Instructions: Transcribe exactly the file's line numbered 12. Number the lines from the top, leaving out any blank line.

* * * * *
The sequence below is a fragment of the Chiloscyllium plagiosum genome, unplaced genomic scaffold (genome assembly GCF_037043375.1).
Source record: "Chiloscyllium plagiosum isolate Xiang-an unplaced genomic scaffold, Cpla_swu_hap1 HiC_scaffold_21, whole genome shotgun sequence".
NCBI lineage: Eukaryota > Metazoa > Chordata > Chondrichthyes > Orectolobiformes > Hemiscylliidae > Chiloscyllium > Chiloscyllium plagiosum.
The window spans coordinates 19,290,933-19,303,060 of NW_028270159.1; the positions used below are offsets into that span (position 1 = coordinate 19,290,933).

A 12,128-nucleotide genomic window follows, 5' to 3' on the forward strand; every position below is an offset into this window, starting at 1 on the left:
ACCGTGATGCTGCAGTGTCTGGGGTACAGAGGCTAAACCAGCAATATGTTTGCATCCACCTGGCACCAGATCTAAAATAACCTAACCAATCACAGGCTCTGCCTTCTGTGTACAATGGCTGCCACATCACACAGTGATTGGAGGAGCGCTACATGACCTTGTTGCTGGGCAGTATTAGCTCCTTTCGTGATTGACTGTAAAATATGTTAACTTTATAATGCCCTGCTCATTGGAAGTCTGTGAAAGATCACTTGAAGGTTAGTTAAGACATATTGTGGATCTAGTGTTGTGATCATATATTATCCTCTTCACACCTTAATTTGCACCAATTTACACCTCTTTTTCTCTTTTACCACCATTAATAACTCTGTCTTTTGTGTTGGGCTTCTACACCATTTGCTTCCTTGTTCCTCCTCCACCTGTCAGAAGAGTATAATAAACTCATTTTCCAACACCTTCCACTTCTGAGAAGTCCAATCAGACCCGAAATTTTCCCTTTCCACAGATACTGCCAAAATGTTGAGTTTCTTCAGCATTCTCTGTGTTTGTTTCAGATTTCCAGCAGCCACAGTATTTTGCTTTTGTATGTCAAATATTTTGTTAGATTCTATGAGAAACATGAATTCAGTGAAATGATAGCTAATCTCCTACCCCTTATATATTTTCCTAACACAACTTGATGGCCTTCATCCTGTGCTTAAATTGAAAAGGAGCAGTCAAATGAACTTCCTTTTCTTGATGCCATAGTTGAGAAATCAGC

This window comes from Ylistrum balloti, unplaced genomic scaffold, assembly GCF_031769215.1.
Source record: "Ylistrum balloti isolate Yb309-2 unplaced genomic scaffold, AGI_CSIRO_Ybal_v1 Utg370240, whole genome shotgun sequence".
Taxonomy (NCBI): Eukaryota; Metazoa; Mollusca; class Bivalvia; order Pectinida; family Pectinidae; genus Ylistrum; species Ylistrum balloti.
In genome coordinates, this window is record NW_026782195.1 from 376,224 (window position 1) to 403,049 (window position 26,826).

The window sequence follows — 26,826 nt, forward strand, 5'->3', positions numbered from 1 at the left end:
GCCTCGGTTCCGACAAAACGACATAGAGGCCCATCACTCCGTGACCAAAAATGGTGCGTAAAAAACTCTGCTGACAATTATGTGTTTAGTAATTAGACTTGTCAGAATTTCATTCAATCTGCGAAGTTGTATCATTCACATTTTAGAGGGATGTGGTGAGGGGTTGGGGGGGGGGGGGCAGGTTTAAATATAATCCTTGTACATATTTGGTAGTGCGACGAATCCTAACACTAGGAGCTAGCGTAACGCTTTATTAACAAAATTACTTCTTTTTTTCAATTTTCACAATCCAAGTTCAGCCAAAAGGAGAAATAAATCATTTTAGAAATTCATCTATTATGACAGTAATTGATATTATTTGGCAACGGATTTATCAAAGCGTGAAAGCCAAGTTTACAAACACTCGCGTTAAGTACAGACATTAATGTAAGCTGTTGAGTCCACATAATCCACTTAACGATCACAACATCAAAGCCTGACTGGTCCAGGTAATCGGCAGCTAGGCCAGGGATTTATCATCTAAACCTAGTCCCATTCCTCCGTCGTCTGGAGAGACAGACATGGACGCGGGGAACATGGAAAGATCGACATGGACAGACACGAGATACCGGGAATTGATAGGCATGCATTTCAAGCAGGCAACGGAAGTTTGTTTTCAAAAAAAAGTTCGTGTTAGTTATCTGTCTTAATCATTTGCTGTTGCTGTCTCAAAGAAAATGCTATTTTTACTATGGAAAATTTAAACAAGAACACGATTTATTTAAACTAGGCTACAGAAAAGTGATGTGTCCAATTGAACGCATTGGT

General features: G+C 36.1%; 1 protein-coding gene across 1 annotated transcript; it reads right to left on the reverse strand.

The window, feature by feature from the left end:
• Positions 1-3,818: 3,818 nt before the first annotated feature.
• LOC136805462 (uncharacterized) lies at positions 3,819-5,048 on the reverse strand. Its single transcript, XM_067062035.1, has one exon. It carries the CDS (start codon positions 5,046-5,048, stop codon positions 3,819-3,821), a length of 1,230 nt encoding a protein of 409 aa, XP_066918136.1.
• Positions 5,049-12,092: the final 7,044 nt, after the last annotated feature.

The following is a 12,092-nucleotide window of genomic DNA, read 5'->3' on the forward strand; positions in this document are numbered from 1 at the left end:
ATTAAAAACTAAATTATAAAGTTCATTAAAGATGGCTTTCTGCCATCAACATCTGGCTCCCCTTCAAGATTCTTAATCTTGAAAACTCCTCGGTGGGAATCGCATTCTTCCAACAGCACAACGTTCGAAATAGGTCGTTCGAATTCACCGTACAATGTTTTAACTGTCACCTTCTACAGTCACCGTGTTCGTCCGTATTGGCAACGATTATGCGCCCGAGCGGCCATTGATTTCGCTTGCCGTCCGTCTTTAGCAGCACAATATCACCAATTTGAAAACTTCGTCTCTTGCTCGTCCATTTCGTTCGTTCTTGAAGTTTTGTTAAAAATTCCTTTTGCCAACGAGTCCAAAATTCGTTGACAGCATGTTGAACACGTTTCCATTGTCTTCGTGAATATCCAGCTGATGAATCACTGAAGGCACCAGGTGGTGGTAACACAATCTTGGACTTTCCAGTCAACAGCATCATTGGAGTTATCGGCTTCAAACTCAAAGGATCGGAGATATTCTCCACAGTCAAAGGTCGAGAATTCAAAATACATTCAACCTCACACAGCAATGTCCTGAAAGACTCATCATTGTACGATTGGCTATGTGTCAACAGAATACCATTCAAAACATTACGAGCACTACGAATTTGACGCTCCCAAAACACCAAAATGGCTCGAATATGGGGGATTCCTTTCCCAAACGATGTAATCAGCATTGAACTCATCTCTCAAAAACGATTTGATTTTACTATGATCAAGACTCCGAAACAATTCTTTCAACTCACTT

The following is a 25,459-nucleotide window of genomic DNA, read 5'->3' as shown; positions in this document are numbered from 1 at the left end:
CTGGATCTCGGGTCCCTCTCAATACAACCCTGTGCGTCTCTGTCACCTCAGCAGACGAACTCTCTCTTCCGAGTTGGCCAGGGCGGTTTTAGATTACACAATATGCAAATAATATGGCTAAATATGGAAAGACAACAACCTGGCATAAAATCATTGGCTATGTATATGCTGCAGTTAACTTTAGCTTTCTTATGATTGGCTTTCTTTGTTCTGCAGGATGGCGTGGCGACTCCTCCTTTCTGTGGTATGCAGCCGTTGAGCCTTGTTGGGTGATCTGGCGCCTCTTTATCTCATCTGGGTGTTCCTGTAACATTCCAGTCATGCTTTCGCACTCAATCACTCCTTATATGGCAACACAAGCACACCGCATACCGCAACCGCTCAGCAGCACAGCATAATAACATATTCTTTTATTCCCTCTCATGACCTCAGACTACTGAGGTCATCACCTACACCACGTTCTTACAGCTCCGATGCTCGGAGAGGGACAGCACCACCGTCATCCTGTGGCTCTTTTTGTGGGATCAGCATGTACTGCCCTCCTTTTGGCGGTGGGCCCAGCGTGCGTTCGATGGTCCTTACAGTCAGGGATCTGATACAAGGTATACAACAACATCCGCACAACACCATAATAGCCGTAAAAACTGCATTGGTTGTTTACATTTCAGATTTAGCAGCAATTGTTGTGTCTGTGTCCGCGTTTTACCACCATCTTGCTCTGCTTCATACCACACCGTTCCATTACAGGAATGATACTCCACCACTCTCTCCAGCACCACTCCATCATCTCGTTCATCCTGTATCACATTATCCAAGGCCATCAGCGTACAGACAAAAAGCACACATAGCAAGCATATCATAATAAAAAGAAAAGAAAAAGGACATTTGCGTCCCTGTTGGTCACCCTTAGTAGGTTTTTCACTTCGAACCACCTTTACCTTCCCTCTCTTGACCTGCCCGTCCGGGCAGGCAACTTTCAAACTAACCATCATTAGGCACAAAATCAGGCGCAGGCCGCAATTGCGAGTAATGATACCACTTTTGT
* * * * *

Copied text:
GCCTCGGTTCCGACAAAACGACATAGAGGCCCATCACTCCGTGACCAAAAATGGTGCGTAAAAAACTCTGCTGACAATTATGTGTTTAGTAATTAGACTTGTCAGAATTTCATTCAATCTGCGAAGTTGTATCATTCACATTTTAGAGGGATGTGGTGAGGGGTTGGGGGGGGGGGGGCAGGTTTAAATATAATCCTTGTACATATTTGGTAGTGCGACGAATCCTAACACTAGGAGCTAGCGTAACGCTTTATTAACAAAATTACTTCTTTTTTTCAATTTTCACAATCCAAGTTCAGCCAAAAGGAGAAATAAATCATTTTAGAAATTCATCTATTATGACAGTAATTGATATTATTTGGCAACGGATTTATCAAAGCGTGAAAGCCAAGTTTACAAACACTCGCGTTAAGTACAGACATTAATGTAAGCTGTTGAGTCCACATAATCCACTTAACGATCACAACATCAAAGCCTGACTGGTCCAGGTAATCGGCAGCTAGGCCAGGGATTTATCATCTAAACCTAGTCCCATTCCTCCGTCGTCTGGAGAGACAGACATGGACGCGGGGAACATGGAAAGATCGACATGGACAGACACGAGATACCGGGAATTGATAGGCATGCATTTCAAGCAGGCAACGGAAGTTTGTTTTCAAAAAAAAGTTCGTGTTAGTTATCTGTCTTAATCATTTGCTGTTGCTGTCTCAAAGAAAATGCTATTTTTACTATGGAAAATTTAAACAAGAACACGATTTATTTAAACTAGGCTACAGAAAAGTGATGTGTCCAATTGAACGCATTGGT